Is there a co-operative alternative to capitalism?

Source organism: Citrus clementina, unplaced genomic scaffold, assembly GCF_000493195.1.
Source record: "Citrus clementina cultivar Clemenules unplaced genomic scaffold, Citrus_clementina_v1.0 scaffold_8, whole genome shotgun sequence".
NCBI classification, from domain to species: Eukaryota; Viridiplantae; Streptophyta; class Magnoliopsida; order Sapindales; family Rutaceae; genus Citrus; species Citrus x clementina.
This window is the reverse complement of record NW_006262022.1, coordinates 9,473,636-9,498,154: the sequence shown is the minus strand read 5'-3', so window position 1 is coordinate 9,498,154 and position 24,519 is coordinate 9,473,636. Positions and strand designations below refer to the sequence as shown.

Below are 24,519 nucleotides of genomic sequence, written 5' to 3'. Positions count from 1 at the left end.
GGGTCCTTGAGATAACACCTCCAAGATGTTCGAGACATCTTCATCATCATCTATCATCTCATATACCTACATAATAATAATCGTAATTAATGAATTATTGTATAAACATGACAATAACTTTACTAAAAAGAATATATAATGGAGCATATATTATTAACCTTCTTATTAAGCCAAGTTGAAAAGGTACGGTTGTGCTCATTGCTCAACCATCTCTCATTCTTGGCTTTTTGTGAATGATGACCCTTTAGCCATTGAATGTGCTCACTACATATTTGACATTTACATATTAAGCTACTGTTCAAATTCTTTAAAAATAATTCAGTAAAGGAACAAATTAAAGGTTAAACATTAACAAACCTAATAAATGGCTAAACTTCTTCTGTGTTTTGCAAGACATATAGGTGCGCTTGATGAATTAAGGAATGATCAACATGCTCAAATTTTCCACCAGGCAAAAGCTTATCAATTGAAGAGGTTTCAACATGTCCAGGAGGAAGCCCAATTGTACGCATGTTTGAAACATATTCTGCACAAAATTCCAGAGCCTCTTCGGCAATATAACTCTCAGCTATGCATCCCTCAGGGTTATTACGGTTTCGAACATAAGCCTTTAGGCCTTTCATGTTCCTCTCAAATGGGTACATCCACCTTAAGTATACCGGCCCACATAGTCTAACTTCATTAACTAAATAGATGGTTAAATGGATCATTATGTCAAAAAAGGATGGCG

This chapter starts with an uncompromising appraisal of the prevailing political economy—where both the public and the private sectors are discredited and in disarray. It then explores the promise of cooperation both at the level of the firm—as a source of beneficial competition within particular markets—and as a basis for more constructive forms of industrial regulation and public service governance, through increased cooperation across and between the sectors. The central proposition is the need to better align incentives between taxpayers, producers/service providers, and consumers/service users. Unless this is tackled, negative externalities, mutual distrust, and contractual complexity all spiral. The paradox, as the chapter shows, is that although the cooperative alternative regularly attracts cross-party support, its basic precepts challenge many practices that are now taken for granted and underpinned by statute.
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